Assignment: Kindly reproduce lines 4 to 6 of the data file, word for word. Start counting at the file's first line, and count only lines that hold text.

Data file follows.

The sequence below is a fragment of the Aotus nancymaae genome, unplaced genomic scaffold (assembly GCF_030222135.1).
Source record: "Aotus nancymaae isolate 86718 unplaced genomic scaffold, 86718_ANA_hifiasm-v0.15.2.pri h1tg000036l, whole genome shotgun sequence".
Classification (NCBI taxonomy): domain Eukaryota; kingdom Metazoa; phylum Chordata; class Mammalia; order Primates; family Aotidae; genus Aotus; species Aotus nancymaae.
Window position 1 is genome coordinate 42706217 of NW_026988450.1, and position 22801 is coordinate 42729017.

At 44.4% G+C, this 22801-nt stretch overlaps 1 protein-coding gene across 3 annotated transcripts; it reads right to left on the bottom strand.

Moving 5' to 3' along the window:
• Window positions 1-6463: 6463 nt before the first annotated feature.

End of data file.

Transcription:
Window position 1 is genome coordinate 42706217 of NW_026988450.1, and position 22801 is coordinate 42729017.

At 44.4% G+C, this 22801-nt stretch overlaps 1 protein-coding gene across 3 annotated transcripts; it reads right to left on the bottom strand.

Moving 5' to 3' along the window: